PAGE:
Who is John Wycliffe?June 25, 2021
John Wycliffe (Con Wiklif) was an English Scholastic philosopher who lived from 1320 to 1384. It is also defined as a theologian and reformer.
Wycliffe, who taught at Oxford, rose to prominence as an important dissident within the Roman Catholic Church in the 14th century. Various spellings of his name can also be found in the sources as Wyclif, Wycliff, Wiclef, Wicliffe, Wickliffe.
Wycliff is a theologian who criticizes the privileges of the priesthood. He sees the privileges of the priests as the main reason for the power of the priest class in England. Criticizing the luxury and fanfare of local churches in religious rites, Wycliffe advocates translating the Bible into spoken language so that these rites can be better understood and mistakes made can be seen. Based on the Vulgate in 1382, he translated what is now known as Wycliffe’s Bible, in Middle English, the spoken language of his time. It is estimated that he translated the New Testament and his colleagues translated the Old Testament. The translation appears to have been completed in 1384. In 1388 and 1395, Wycliff’s assistant John Purvey prepared updated versions of the translation.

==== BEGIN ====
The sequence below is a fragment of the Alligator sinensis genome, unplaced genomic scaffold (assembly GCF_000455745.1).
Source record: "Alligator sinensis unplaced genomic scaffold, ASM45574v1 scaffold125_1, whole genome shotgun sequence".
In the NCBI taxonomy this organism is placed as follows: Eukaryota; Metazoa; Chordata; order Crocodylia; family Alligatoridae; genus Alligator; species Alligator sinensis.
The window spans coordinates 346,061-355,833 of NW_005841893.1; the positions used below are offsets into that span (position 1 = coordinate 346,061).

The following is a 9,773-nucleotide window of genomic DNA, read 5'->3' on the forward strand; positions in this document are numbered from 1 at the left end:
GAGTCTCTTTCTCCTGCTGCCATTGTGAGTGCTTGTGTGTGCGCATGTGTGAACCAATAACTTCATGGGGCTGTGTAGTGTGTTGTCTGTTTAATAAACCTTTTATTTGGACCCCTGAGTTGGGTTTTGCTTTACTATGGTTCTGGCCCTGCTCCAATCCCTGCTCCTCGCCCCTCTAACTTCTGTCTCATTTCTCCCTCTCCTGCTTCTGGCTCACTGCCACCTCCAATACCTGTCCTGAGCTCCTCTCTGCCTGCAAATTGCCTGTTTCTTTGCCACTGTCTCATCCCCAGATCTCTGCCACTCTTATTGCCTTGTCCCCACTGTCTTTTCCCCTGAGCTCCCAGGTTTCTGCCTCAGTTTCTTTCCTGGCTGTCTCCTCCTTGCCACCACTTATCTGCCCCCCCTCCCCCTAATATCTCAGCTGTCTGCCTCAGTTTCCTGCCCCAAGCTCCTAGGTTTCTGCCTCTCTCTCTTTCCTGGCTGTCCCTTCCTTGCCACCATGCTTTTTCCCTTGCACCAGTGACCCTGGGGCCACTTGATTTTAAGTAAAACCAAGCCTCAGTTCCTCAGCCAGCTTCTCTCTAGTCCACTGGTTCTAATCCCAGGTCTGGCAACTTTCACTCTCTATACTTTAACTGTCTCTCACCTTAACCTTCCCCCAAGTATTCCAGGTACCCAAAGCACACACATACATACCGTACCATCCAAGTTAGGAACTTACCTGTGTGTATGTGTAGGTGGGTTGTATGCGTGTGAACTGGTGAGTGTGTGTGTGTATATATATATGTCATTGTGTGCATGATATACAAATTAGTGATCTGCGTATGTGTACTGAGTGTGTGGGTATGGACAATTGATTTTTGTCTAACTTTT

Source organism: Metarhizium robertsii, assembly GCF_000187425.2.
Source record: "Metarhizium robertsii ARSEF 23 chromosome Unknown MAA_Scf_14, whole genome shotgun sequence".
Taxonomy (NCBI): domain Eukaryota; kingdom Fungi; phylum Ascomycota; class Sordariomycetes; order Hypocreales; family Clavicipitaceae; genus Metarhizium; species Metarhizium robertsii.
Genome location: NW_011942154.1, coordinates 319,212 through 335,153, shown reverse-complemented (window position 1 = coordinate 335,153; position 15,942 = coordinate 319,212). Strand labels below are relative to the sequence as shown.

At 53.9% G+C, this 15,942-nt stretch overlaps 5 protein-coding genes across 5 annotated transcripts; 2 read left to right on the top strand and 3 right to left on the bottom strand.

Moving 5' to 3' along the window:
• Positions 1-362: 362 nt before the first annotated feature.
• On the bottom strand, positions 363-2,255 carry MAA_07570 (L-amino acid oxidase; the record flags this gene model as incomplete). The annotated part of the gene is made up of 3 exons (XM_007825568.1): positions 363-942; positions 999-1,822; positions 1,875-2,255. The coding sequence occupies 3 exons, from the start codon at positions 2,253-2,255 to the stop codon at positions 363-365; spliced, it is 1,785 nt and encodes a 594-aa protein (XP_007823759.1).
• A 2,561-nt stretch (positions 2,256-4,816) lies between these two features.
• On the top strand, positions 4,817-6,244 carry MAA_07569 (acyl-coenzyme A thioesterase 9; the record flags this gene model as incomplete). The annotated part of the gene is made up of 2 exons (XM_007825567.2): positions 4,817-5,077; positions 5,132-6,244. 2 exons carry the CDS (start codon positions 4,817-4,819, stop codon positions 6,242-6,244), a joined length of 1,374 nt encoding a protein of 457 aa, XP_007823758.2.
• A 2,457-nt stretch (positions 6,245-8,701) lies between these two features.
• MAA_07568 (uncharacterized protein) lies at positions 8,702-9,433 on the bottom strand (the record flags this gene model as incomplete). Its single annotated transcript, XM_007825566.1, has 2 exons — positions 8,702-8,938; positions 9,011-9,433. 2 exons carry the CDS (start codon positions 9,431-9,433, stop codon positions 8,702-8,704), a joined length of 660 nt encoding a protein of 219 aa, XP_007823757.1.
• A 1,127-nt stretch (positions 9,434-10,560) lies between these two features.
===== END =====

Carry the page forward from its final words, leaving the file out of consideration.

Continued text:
Wycliffe’s followers are known as Lollards. They advocated algebra, anti-picture (iconoclasm) and papalism. On the other hand, they opposed the veneration of the saints, the sacraments, the rites of the dead, trans-substance, the tradition of the priesthood and the institution of the Papacy.
Beginning in the 16th century, the Howlers’ Movement is seen as the trigger of the Protestant Reformation. For those who hold this view, Wycliffe is the evening star of the scholastic age and the morning star of the English Reformation. Wycliffe’s Latin writings profoundly influenced the teachings and philosophy of Czech reformer Jan Hus. His execution in 1415 started the Hussite Wars.
Prepared by: Sociologist Ömer YILDIRIM
Source: Omer YILDIRIM’s Personal Lecture Notes. Atatürk University Sociology Department 1st Year “Introduction to Philosophy” and 2nd, 3rd, 4th Grade “History of Philosophy” Lecture Notes (Ömer YILDIRIM); Open Education Philosophy Textbook